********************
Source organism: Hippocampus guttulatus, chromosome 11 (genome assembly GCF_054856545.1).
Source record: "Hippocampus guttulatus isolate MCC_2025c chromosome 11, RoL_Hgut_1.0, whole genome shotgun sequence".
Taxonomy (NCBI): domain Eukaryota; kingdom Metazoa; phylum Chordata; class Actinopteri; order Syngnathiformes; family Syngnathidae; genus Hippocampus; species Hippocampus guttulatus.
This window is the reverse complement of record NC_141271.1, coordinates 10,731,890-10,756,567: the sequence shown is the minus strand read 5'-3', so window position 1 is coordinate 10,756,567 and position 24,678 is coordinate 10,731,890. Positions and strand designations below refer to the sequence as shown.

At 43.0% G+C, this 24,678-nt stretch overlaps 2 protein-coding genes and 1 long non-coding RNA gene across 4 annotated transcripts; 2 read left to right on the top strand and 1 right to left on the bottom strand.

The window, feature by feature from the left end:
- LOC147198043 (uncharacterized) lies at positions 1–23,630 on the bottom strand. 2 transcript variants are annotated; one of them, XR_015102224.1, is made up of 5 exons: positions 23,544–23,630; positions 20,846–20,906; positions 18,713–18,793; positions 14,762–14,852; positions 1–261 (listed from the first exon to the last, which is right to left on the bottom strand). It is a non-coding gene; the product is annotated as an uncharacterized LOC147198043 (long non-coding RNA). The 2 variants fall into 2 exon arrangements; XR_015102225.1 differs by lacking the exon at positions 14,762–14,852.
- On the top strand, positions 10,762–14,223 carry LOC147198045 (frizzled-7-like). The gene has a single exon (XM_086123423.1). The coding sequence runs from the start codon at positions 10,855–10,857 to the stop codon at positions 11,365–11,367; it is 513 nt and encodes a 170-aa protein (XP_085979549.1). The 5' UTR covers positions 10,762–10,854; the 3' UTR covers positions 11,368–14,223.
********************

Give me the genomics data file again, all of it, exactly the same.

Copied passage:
Source organism: Hippocampus guttulatus, chromosome 11 (genome assembly GCF_054856545.1).
Source record: "Hippocampus guttulatus isolate MCC_2025c chromosome 11, RoL_Hgut_1.0, whole genome shotgun sequence".
Taxonomy (NCBI): domain Eukaryota; kingdom Metazoa; phylum Chordata; class Actinopteri; order Syngnathiformes; family Syngnathidae; genus Hippocampus; species Hippocampus guttulatus.
This window is the reverse complement of record NC_141271.1, coordinates 10,731,890-10,756,567: the sequence shown is the minus strand read 5'-3', so window position 1 is coordinate 10,756,567 and position 24,678 is coordinate 10,731,890. Positions and strand designations below refer to the sequence as shown.

At 43.0% G+C, this 24,678-nt stretch overlaps 2 protein-coding genes and 1 long non-coding RNA gene across 4 annotated transcripts; 2 read left to right on the top strand and 1 right to left on the bottom strand.

The window, feature by feature from the left end:
- LOC147198043 (uncharacterized) lies at positions 1–23,630 on the bottom strand. 2 transcript variants are annotated; one of them, XR_015102224.1, is made up of 5 exons: positions 23,544–23,630; positions 20,846–20,906; positions 18,713–18,793; positions 14,762–14,852; positions 1–261 (listed from the first exon to the last, which is right to left on the bottom strand). It is a non-coding gene; the product is annotated as an uncharacterized LOC147198043 (long non-coding RNA). The 2 variants fall into 2 exon arrangements; XR_015102225.1 differs by lacking the exon at positions 14,762–14,852.
- On the top strand, positions 10,762–14,223 carry LOC147198045 (frizzled-7-like). The gene has a single exon (XM_086123423.1). The coding sequence runs from the start codon at positions 10,855–10,857 to the stop codon at positions 11,365–11,367; it is 513 nt and encodes a 170-aa protein (XP_085979549.1). The 5' UTR covers positions 10,762–10,854; the 3' UTR covers positions 11,368–14,223.